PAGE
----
Spain’s prime minister warned lawmakers Wednes-day that the acute drought afflicting the southern European country has become one of its leading long-term concerns.
“The government of Spain and I are aware that the debate surrounding drought is going to be one of the central political and territorial debates of our country over the coming years,” Prime Minister Pedro Sánchez told the Madrid-based Parliament.
The territorial tensions between regions over water that Sánchez referred to are already being seen in protests over the rerouting of water and disputes between farmers and ecologists.Three years of scant rainfall and high tempera-tures put Spain officially into long-term drought last month.
The national weather service said 2022 was the hottest year ever recorded, when average daily tem-peratures rose above 15 degrees Celsius (59 degrees Fahrenheit) for the first time since records started in 1961. The country has warmed 1.3 degrees Celsius (34 F) since the 1960s, a warming that is noticeable all year round, but especially in summer when aver-age temperatures have risen by 1.6 degrees.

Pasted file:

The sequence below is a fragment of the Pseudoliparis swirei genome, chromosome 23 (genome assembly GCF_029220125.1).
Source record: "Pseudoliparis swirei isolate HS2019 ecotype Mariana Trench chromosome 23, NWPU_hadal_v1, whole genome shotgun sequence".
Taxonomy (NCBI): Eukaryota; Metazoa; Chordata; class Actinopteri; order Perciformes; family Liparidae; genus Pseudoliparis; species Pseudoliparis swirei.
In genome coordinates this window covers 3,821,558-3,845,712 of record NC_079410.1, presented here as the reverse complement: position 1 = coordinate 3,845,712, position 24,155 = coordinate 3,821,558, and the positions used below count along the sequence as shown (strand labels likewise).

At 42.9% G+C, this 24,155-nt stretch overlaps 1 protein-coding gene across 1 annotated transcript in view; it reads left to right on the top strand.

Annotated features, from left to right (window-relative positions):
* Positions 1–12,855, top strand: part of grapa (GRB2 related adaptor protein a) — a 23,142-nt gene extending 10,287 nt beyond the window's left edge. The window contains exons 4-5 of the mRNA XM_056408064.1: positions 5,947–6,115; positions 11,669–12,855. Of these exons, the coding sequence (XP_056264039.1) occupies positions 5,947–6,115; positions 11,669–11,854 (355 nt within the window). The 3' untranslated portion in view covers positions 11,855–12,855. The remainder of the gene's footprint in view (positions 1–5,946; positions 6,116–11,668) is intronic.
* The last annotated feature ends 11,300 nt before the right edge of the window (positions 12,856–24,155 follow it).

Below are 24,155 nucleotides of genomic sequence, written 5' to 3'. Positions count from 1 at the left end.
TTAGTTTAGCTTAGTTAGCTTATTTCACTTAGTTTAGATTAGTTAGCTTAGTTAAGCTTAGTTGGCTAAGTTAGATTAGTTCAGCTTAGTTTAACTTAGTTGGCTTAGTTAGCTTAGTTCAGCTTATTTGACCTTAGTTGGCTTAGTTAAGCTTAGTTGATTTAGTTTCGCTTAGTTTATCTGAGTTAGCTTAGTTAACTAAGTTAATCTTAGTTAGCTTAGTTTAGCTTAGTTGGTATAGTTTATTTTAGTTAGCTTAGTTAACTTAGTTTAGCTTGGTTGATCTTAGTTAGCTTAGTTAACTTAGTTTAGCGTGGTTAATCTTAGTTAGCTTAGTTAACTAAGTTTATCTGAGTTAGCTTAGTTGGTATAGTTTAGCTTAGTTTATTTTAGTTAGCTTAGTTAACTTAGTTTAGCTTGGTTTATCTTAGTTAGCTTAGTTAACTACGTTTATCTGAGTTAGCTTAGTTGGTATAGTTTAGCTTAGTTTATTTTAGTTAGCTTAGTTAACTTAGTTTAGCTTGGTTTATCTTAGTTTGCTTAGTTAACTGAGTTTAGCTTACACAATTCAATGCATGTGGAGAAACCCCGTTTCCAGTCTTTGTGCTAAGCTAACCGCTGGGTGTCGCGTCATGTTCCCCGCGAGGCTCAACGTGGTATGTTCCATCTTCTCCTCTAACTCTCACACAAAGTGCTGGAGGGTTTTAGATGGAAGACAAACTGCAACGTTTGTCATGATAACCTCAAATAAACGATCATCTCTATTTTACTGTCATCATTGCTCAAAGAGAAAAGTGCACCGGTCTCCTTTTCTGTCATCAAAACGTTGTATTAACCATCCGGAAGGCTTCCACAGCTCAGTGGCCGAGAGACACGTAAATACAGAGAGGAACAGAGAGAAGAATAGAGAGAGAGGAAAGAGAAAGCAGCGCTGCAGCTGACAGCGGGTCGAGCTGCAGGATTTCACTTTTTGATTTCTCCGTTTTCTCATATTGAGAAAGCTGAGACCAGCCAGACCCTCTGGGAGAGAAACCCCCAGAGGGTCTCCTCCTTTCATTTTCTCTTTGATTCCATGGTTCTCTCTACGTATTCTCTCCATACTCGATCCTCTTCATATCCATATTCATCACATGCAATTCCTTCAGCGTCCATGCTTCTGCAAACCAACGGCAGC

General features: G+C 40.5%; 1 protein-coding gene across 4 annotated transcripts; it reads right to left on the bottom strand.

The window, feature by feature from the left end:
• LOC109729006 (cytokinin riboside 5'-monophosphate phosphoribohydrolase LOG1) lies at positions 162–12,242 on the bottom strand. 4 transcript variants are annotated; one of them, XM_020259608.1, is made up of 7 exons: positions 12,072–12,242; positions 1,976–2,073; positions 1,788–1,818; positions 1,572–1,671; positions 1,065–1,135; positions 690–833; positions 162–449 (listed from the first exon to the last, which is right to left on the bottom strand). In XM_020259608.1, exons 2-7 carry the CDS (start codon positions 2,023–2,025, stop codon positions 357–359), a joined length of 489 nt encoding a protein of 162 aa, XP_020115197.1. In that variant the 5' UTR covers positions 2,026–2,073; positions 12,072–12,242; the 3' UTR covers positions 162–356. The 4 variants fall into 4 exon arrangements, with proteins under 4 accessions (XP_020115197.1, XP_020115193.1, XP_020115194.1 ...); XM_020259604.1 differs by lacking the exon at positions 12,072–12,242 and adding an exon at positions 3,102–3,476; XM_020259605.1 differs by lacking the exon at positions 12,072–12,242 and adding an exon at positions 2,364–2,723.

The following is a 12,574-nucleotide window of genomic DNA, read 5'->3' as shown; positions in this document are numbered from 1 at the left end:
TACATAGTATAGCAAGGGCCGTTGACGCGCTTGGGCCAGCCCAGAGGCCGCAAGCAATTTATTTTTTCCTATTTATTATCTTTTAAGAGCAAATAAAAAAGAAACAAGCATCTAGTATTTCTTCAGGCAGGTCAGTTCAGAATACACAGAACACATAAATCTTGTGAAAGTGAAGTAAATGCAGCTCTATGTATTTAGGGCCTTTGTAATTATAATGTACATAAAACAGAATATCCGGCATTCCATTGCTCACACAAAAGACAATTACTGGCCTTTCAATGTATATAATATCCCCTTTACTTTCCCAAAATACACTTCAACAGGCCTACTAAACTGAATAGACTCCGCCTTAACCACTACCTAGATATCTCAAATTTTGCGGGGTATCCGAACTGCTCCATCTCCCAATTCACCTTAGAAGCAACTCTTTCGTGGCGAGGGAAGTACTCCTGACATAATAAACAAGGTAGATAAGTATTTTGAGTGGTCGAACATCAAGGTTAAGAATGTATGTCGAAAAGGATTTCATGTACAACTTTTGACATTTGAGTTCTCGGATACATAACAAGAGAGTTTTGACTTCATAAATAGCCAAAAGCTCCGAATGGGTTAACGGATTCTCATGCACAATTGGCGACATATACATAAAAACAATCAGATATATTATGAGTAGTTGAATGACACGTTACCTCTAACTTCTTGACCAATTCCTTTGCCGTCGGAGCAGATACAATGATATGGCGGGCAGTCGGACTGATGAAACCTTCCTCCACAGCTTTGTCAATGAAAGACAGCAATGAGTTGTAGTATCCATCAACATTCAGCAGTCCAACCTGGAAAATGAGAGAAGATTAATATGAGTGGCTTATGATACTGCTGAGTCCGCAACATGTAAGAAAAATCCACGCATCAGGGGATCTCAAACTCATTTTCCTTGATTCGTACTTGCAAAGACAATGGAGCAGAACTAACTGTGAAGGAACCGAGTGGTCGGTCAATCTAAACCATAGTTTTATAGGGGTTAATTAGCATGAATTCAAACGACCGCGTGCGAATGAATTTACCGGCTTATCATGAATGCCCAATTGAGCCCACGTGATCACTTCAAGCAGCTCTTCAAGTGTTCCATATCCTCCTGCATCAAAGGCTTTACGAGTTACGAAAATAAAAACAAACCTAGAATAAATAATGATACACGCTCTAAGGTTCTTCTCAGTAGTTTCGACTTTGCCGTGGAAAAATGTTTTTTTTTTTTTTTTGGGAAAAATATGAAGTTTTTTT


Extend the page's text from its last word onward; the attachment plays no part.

The Mediterranean region as a whole is warming faster than the global average because of climate change caused by the release of greenhouse gases, experts and authorities say.
And there is no sign of the situation in Spain improving over the coming weeks. That has led to water restrictions in the driest areas. Regional au-thorities in northeast Catalonia said this week that Barcelona and a wide surrounding area that’s home to around 6 million people could enter a drought “emergency” by September unless forecasts prove wrong.—AFP